July 15th, 2007

carole lombard 03
  • vp19

When Carole couldn't handle "Dynamite," and a surprising first affair

Had things turned out a bit differently in 1929, Carole Lombard's professional -- and personal -- life might have changed considerably. The characters in this tale include one of filmdom's most renowned directors and one of Hollywood's famed eccentrics...a name you rarely associate with Lombard.

Early in 1929, one Cecil B. De Mille was interested in having Carol (then without the "e"; that would come a year later) be the lead in his first sound picture. The famed director of epics, now with a three-film deal at MGM after leaving Paramount, was making the transition to talkies with an adventure extravaganza called “Dynamite.” Pathe head Joseph P. Kennedy subcontracted Lombard to De Mille, a move that promised to deliver big things for Carol.

Unfortunately, Carol didn’t deliver.

Unable to remember her lines, Lombard was fired after a few days’ shooting, with assistant director Mitchell Leisen, who’d later direct a few of her star vehicles, giving her the bad news, "much to my disappointment, since Carole and I were already close friends and this was her big chance," Leisen said many years later. Lombard's role was recast and she received no billing, although she can be seen in a shot or two.

If Lombard ever held a grudge against De Mille, it evaporated, because she later made several appearances on the “Lux Radio Theater” program he hosted. In fact, De Mille noted their earlier encounter when introducing Carole on her first "Lux" appearance, "My Man Godfrey" in May 1938.

Who took Lombard's place? A Broadway actress named Kay Johnson, who would also star in De Mille's next film, the bizarre "Madam Satan," before her movie career began to fizzle out. She's now probably best known as the mother of actor James Cromwell.

Carol's not the only person of note who is unbilled in "Dynamite." Randolph Scott can be spotted in a scene, and a guitar-playing Mexican prisoner is played by none other than...Russ Columbo. (His ill-fated romance with Lombard wouldn't begin until 1933.)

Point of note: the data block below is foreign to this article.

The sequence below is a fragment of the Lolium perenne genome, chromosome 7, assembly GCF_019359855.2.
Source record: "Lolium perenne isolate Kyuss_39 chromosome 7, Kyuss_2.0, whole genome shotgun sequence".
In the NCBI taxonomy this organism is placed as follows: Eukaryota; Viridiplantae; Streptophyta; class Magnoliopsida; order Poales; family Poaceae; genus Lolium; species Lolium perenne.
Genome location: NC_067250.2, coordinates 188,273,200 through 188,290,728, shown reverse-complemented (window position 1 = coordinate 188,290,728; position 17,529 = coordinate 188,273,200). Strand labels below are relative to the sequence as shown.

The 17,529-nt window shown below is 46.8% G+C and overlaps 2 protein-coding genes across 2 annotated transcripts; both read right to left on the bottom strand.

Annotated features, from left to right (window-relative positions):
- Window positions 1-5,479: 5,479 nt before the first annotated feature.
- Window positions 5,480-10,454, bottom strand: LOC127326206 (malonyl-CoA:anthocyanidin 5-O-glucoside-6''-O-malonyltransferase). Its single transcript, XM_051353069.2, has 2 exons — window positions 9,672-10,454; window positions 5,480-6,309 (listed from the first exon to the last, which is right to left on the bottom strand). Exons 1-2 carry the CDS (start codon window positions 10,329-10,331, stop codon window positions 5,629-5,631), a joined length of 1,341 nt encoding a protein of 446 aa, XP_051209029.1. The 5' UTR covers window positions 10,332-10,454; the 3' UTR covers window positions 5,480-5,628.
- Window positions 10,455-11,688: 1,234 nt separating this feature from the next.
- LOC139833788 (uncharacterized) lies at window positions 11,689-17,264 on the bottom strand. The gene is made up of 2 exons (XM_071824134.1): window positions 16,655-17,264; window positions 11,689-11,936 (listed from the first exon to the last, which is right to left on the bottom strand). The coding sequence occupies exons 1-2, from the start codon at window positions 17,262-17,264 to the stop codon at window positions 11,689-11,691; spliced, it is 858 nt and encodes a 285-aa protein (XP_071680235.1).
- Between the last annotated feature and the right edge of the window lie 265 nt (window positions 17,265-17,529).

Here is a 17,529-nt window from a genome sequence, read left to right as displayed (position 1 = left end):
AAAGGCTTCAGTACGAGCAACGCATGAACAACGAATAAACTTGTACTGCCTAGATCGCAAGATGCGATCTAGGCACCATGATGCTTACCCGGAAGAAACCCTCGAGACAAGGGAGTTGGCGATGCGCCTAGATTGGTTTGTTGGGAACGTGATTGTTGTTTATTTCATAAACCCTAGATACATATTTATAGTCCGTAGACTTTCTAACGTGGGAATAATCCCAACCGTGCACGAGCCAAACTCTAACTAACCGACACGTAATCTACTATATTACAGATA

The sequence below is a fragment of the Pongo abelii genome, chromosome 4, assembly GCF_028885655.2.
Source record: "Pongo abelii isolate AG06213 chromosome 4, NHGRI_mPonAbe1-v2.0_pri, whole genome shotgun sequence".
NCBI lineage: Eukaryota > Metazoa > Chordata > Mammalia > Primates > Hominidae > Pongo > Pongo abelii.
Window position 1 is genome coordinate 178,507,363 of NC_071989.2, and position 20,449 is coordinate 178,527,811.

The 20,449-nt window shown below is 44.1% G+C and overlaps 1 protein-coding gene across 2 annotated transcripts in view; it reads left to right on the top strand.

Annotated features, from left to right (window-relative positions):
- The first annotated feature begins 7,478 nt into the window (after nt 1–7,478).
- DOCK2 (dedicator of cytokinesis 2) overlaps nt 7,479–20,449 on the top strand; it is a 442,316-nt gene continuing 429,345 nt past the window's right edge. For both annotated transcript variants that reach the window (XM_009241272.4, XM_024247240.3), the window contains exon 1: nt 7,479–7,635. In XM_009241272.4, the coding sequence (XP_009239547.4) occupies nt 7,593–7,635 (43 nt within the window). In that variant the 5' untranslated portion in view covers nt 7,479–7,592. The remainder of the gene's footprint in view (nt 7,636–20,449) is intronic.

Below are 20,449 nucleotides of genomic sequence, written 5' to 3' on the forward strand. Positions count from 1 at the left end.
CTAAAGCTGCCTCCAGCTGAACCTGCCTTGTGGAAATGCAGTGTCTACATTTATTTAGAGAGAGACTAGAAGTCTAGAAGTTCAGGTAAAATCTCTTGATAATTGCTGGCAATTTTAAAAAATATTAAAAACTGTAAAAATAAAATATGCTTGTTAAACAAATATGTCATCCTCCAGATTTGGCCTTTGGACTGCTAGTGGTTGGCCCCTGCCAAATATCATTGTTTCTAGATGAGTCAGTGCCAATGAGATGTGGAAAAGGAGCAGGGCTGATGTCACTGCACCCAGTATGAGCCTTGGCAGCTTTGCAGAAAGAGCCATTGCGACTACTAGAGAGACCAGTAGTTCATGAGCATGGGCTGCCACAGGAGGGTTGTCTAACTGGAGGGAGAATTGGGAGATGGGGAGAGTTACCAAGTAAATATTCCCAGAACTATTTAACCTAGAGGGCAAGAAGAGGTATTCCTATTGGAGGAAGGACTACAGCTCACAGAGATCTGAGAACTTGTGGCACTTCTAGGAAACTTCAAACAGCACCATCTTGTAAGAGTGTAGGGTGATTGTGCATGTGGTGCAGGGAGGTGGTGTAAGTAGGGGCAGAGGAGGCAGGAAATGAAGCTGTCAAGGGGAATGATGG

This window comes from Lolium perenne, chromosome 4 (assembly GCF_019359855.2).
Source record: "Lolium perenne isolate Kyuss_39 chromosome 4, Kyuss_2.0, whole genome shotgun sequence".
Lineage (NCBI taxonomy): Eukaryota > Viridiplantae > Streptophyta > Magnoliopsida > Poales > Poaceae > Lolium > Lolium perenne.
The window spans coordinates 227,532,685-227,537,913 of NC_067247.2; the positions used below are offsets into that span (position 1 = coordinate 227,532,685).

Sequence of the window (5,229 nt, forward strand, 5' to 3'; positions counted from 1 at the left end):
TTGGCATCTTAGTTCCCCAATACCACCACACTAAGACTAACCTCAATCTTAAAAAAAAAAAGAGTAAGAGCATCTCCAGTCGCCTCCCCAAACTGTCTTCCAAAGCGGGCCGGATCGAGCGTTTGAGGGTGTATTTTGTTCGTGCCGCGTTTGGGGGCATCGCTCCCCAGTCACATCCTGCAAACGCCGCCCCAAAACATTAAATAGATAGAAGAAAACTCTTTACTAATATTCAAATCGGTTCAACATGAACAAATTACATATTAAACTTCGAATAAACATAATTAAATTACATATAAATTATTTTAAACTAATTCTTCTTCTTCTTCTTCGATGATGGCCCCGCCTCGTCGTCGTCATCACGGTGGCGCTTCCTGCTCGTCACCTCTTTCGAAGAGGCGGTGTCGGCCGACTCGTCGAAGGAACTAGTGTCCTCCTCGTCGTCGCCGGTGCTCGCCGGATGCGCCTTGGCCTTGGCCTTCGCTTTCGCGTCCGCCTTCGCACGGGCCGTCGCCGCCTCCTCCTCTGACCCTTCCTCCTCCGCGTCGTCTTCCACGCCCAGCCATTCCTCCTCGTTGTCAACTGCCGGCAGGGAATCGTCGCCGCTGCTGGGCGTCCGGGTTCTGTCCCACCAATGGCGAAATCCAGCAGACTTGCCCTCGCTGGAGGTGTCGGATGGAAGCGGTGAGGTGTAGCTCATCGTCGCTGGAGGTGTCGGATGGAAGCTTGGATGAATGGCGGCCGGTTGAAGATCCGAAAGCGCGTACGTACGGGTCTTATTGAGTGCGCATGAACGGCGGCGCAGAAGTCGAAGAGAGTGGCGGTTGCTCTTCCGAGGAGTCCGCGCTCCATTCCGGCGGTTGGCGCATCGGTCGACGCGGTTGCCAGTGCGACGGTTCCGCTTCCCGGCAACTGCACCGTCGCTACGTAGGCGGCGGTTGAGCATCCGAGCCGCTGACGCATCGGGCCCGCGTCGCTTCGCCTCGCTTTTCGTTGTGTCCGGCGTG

Why did Carol mess up this big chance? Well, she was only 20 at the time and possibly overwhelmed at the opportunity of starring in a De Mille movie. But there may have been another reason. At about this time, Carol was reportedly in her first serious affair, according to one of her biographers.

At the time Larry Swindell wrote “Screwball” in 1975, legal reasons prevented him from writing the man’s name because he was still alive, so Swindell danced around it: “When he entered into his brief liaison with Carol Lombard, he was still linked romantically (for the popular consumption) with a reigning beauty of the late silent period named Billie Dove.”

Anyone with a good sense of motion picture history would know that Swindell was referring to legendary millionaire, inventor and aviator Howard Hughes, who by 1975 was an eccentric recluse and would die the following April. (Remember that several years before “Screwball” was written, there was an infamous hoax perpetrated by Clifford Irving over a purported Hughes autobiography. It’s no wonder Swindell’s publisher, William Morrow & Co., didn’t want to take any chances.) Here's what Hughes looked like in the late 1920s, a bit different from the Hughes with a mustache we know from the 1940s:

Infatuated with the film industry, Hughes, less than three years older than Carol, moved to Los Angeles from his native Houston in the fall of 1925, moving into the Ambassador Hotel; perhaps he first met her there at one of the Cocoanut Grove’s dance contests. (Swindell, however, claims Hughes first became aware of Lombard through a photograph.)

Hughes has been associated with many legendary actresses over the years, so why is his relationship with Lombard so obscure? Perhaps because he wanted it that way. According to Swindell, they made certain they were never seen together; trysts were held at appointed times and places, and only the closest of either person’s friends were aware of some sort of relationship.

At the time of their affair, Hughes had completed work on an aviation film called “Hell’s Angels” which threatened to be wiped out by the transition to sound. The movie itself had a victim, as Swedish actress Greta Nissen, who played the love interest to give the production some sex appeal, was deemed unworthy for the talking version due to her accent. Was Lombard considered for the reshoots? That’s lost to history. What we do know is that Nissen’s replacement was also blonde, with a background not dissimilar to Carol’s; she had even done comic bits in silents, although her mentor was Hal Roach, not Mack Sennett. Her name? Jean Harlow, whose brief life would cross paths with Carol’s on more than a few occasions. Here's a still of Jean, in two-strip color, from "Hell's Angels":